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Future fire danger climatology for Tasmania, Australia, using a dynamically downscaled regional climate model

Citation

Fox-Hughes, P and Harris, RM and Lee, G and Grose, MR and Bindoff, NL, Future fire danger climatology for Tasmania, Australia, using a dynamically downscaled regional climate model, International Journal of Wildland Fire, 23, (3) pp. 309-321. ISSN 1049-8001 (2014) [Refereed Article]

Copyright Statement

Copyright 2014 CSIRO

DOI: doi:10.1071/WF13126

Abstract

Daily values of McArthur Forest Fire Danger Index were generated at ~10-km resolution over Tasmania, Australia, from six dynamically downscaled CMIP3 climate models for 19612100, using a high (A2) emissions scenario. Multi-model mean fire danger validated well against observations for 20022012, with 99th percentile fire dangers having the same distribution and largely similar values to those observed over the same time. Model projections showed a broad increase in fire danger across Tasmania, but with substantial regional variation the increase was smaller in western Tasmania (district mean cumulative fire danger increasing at 1.07 per year) compared with parts of the east (1.79 per year), for example. There was also noticeable seasonal variation, with little change occurring in autumn, but a steady increase in area subject to springtime 99th percentile fire danger from 6% in 19611980 to 21% by 20812100, again consistent with observations. In general, annually accumulated fire danger behaved similarly. Regional mean sea level pressure patterns resembled observed patterns often associated with days of dangerous fire weather. Days of elevated fire danger displaying these patterns increased in frequency during the simulated twenty-first century: in south-east Tasmania, for example, the number of such events detected rose from 101 (across all models) in 19611980 to 169 by 20812100. Correspondence of model output with observations and the regional detail available suggest that these dynamically downscaled model data are useful projections of future fire danger for landscape managers and the community.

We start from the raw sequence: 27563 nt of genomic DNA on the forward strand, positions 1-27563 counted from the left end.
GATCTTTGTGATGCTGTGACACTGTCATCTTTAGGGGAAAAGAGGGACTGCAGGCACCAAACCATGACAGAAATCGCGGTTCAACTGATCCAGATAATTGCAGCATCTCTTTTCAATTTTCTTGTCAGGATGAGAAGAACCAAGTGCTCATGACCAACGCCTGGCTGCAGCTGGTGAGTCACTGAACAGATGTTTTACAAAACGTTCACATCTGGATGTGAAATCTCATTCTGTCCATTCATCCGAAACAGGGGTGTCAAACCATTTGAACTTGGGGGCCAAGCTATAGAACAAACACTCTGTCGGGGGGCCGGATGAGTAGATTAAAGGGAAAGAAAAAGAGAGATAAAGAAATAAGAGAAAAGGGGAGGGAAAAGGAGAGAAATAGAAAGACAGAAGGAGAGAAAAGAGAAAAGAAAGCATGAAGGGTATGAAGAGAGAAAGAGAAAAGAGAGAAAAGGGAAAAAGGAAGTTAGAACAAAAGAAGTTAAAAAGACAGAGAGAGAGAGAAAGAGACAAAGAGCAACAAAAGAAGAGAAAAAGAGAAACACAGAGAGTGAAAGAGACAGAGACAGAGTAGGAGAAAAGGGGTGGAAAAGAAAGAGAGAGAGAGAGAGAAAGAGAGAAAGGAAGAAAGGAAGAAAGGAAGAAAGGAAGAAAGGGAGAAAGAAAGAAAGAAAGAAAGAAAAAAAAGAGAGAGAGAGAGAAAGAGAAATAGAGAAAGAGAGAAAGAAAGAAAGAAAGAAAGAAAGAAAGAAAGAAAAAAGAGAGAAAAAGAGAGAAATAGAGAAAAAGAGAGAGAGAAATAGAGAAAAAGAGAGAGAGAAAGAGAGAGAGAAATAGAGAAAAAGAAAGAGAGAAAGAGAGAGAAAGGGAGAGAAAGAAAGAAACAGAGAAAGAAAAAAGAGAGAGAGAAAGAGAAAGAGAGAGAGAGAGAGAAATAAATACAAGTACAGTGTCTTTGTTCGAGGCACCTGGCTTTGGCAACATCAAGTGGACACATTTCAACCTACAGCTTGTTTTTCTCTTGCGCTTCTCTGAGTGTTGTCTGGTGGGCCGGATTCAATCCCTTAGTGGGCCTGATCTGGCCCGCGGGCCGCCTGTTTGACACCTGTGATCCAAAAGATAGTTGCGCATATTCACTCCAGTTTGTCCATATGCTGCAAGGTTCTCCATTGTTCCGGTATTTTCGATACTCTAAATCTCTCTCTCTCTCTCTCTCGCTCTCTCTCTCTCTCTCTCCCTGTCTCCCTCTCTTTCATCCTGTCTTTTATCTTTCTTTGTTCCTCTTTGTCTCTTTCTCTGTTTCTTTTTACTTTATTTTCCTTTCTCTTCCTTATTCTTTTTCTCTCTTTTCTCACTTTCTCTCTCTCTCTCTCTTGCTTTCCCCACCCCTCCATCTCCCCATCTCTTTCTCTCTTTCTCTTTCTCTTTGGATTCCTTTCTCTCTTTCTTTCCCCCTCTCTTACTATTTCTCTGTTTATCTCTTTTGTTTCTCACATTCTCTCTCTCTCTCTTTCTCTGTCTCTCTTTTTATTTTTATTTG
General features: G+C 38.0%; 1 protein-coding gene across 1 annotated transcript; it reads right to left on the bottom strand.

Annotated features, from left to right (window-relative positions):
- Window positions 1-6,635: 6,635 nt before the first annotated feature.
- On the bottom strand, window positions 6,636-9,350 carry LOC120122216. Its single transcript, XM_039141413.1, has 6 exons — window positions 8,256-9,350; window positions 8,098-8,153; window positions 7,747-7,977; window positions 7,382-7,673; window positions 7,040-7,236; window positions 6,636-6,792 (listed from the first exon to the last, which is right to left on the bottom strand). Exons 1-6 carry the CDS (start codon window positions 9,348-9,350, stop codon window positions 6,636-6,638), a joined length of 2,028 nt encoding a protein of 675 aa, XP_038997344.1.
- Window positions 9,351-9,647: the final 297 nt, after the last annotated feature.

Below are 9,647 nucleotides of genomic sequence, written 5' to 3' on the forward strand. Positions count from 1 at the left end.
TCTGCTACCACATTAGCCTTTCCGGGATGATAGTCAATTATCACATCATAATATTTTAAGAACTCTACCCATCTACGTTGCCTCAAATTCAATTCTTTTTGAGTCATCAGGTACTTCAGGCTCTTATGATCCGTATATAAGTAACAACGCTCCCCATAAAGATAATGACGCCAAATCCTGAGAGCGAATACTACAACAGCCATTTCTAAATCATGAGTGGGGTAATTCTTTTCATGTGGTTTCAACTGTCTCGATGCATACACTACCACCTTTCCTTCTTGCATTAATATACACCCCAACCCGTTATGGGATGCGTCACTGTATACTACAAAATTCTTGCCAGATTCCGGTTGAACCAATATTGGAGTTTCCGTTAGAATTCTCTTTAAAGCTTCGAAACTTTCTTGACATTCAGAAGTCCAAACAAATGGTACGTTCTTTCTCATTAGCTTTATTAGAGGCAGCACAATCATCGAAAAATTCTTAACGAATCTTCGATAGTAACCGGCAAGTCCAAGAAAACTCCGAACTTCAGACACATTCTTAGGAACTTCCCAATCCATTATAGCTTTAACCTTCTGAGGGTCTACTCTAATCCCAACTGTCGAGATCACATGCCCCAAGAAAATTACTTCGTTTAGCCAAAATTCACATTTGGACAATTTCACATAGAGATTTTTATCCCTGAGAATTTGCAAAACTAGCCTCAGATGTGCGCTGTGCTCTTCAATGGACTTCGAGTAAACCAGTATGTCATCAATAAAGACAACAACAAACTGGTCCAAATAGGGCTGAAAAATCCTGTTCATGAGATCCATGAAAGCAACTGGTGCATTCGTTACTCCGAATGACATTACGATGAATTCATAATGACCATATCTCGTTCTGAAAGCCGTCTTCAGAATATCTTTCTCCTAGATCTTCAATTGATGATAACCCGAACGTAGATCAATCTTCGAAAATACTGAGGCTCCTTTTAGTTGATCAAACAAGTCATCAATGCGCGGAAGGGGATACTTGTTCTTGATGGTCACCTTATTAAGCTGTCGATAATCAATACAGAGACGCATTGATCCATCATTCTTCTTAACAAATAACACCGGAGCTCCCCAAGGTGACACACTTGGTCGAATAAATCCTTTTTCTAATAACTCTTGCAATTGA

Item Details

Item Type:Refereed Article
Keywords:climate change, fire weather, regional climate model
Research Division:Earth Sciences
Research Group:Atmospheric Sciences
Research Field:Climate Change Processes
Objective Division:Environment
Objective Group:Climate and Climate Change
Objective Field:Climate Change Adaptation Measures
Author:Harris, RM (Dr Rebecca Harris)
Author:Lee, G (Dr Greg Lee)
Author:Grose, MR (Dr Michael Grose)
Author:Bindoff, NL (Professor Nathan Bindoff)
ID Code:89677
Year Published:2014
Web of Science® Times Cited:10
Deposited By:CRC-Antarctic Climate & Ecosystems
Deposited On:2014-03-11
Last Modified:2015-03-17
Downloads:0

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